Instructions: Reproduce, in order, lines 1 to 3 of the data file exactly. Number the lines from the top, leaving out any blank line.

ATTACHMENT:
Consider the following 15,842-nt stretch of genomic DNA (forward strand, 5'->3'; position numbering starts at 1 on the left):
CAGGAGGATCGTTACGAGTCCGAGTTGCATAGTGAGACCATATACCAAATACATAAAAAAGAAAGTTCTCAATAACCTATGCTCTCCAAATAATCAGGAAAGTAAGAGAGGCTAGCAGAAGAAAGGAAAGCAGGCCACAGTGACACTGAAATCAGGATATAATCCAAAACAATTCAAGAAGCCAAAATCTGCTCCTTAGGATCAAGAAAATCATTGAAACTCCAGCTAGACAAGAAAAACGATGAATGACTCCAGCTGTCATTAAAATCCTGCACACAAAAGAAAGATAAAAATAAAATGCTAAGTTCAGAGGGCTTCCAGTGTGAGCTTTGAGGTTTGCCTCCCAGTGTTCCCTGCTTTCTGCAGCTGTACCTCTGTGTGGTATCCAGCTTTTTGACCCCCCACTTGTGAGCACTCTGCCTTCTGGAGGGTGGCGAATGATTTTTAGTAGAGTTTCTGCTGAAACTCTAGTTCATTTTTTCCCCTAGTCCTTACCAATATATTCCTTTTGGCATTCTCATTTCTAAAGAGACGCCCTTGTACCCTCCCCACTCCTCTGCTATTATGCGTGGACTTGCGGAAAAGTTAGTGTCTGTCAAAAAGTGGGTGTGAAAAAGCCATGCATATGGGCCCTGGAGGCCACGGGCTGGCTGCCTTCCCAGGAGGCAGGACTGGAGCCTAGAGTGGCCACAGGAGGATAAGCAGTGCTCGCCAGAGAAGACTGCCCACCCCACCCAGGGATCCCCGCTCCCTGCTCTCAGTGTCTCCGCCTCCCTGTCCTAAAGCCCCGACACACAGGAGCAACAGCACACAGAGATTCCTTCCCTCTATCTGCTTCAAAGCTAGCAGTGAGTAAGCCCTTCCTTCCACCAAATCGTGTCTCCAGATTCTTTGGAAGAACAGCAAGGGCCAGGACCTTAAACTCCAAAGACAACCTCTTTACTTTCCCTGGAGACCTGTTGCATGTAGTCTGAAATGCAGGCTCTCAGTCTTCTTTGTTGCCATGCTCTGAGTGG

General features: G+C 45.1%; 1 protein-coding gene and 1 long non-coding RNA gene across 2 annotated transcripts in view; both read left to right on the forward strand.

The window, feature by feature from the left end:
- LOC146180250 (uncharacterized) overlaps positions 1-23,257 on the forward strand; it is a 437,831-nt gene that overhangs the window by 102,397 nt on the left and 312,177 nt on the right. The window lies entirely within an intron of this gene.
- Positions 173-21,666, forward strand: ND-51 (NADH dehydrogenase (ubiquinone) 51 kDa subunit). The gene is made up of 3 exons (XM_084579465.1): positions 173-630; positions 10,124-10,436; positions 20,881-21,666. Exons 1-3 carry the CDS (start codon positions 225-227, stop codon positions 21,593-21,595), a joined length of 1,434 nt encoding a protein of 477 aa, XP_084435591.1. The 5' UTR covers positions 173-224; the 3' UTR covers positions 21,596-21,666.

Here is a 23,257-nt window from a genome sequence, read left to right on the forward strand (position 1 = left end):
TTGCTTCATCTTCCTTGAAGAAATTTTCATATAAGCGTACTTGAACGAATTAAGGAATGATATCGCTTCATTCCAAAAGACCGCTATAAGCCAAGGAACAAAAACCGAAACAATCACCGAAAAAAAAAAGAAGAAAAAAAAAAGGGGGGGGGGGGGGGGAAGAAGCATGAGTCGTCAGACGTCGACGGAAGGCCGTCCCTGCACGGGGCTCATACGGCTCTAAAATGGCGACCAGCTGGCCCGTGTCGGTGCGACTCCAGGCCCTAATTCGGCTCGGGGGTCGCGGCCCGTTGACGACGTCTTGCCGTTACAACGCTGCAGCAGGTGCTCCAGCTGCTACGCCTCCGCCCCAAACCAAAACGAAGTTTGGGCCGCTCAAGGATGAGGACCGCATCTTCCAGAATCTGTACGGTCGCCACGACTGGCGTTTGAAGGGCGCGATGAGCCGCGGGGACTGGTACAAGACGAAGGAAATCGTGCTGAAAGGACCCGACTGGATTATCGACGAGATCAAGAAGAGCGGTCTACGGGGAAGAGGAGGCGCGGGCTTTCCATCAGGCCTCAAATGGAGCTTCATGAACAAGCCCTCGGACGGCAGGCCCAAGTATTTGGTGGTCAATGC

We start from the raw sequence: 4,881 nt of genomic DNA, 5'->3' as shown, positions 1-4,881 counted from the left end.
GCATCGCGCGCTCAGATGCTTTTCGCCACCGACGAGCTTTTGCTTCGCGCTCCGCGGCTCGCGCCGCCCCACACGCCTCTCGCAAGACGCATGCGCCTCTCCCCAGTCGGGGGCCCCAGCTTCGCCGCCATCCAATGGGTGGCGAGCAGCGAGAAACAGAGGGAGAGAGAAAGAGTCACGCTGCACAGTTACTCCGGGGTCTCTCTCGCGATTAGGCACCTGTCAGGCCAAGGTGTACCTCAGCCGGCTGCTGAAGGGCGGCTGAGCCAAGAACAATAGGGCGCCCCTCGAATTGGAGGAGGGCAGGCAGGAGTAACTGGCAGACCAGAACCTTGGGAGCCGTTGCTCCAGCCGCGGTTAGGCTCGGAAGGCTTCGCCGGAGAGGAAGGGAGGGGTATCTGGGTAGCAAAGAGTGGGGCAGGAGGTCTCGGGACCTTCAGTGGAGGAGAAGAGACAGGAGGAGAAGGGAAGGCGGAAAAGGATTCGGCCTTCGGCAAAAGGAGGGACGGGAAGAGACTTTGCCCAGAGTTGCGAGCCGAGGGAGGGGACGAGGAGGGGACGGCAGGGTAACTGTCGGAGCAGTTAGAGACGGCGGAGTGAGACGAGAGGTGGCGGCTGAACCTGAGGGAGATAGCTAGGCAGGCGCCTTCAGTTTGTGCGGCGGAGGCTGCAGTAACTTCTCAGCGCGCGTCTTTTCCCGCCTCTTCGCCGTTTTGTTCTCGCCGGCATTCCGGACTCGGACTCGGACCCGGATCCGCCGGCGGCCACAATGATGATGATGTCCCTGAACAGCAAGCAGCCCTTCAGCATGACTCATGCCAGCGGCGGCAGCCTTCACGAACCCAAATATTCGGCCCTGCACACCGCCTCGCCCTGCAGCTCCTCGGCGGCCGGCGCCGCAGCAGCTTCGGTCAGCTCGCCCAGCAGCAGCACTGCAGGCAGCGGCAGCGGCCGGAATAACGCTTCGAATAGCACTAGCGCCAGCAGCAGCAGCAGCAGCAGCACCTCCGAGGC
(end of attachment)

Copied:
Consider the following 15,842-nt stretch of genomic DNA (forward strand, 5'->3'; position numbering starts at 1 on the left):
CAGGAGGATCGTTACGAGTCCGAGTTGCATAGTGAGACCATATACCAAATACATAAAAAAGAAAGTTCTCAATAACCTATGCTCTCCAAATAATCAGGAAAGTAAGAGAGGCTAGCAGAAGAAAGGAAAGCAGGCCACAGTGACACTGAAATCAGGATATAATCCAAAACAATTCAAGAAGCCAAAATCTGCTCCTTAGGATCAAGAAAATCATTGAAACTCCAGCTAGACAAGAAAAACGATGAATGACTCCAGCTGTCATTAAAATCCTGCACACAAAAGAAAGATAAAAATAAAATGCTAAGTTCAGAGGGCTTCCAGTGTGAGCTTTGAGGTTTGCCTCCCAGTGTTCCCTGCTTTCTGCAGCTGTACCTCTGTGTGGTATCCAGCTTTTTGACCCCCCACTTGTGAGCACTCTGCCTTCTGGAGGGTGGCGAATGATTTTTAGTAGAGTTTCTGCTGAAACTCTAGTTCATTTTTTCCCCTAGTCCTTACCAATATATTCCTTTTGGCATTCTCATTTCTAAAGAGACGCCCTTGTACCCTCCCCACTCCTCTGCTATTATGCGTGGACTTGCGGAAAAGTTAGTGTCTGTCAAAAAGTGGGTGTGAAAAAGCCATGCATATGGGCCCTGGAGGCCACGGGCTGGCTGCCTTCCCAGGAGGCAGGACTGGAGCCTAGAGTGGCCACAGGAGGATAAGCAGTGCTCGCCAGAGAAGACTGCCCACCCCACCCAGGGATCCCCGCTCCCTGCTCTCAGTGTCTCCGCCTCCCTGTCCTAAAGCCCCGACACACAGGAGCAACAGCACACAGAGATTCCTTCCCTCTATCTGCTTCAAAGCTAGCAGTGAGTAAGCCCTTCCTTCCACCAAATCGTGTCTCCAGATTCTTTGGAAGAACAGCAAGGGCCAGGACCTTAAACTCCAAAGACAACCTCTTTACTTTCCCTGGAGACCTGTTGCATGTAGTCTGAAATGCAGGCTCTCAGTCTTCTTTGTTGCCATGCTCTGAGTGG

General features: G+C 45.1%; 1 protein-coding gene and 1 long non-coding RNA gene across 2 annotated transcripts in view; both read left to right on the forward strand.